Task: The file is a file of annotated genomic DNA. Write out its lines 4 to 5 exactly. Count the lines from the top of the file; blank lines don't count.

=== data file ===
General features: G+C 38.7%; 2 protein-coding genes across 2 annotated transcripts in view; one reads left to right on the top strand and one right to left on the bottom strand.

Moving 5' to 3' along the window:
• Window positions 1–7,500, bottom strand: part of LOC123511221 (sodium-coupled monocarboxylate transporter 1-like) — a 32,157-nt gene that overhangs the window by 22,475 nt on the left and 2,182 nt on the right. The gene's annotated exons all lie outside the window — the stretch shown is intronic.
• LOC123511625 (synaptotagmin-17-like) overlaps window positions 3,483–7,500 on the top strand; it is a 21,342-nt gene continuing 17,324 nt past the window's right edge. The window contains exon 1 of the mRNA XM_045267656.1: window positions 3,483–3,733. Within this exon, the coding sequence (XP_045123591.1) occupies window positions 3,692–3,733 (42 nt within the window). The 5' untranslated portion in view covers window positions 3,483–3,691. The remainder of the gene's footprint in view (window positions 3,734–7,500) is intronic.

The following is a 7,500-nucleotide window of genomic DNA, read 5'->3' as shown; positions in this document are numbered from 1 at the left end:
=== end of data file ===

• LOC123511625 (synaptotagmin-17-like) overlaps window positions 3,483–7,500 on the top strand; it is a 21,342-nt gene continuing 17,324 nt past the window's right edge. The window contains exon 1 of the mRNA XM_045267656.1: window positions 3,483–3,733. Within this exon, the coding sequence (XP_045123591.1) occupies window positions 3,692–3,733 (42 nt within the window). The 5' untranslated portion in view covers window positions 3,483–3,691. The remainder of the gene's footprint in view (window positions 3,734–7,500) is intronic.

The following is a 7,500-nucleotide window of genomic DNA, read 5'->3' as shown; positions in this document are numbered from 1 at the left end: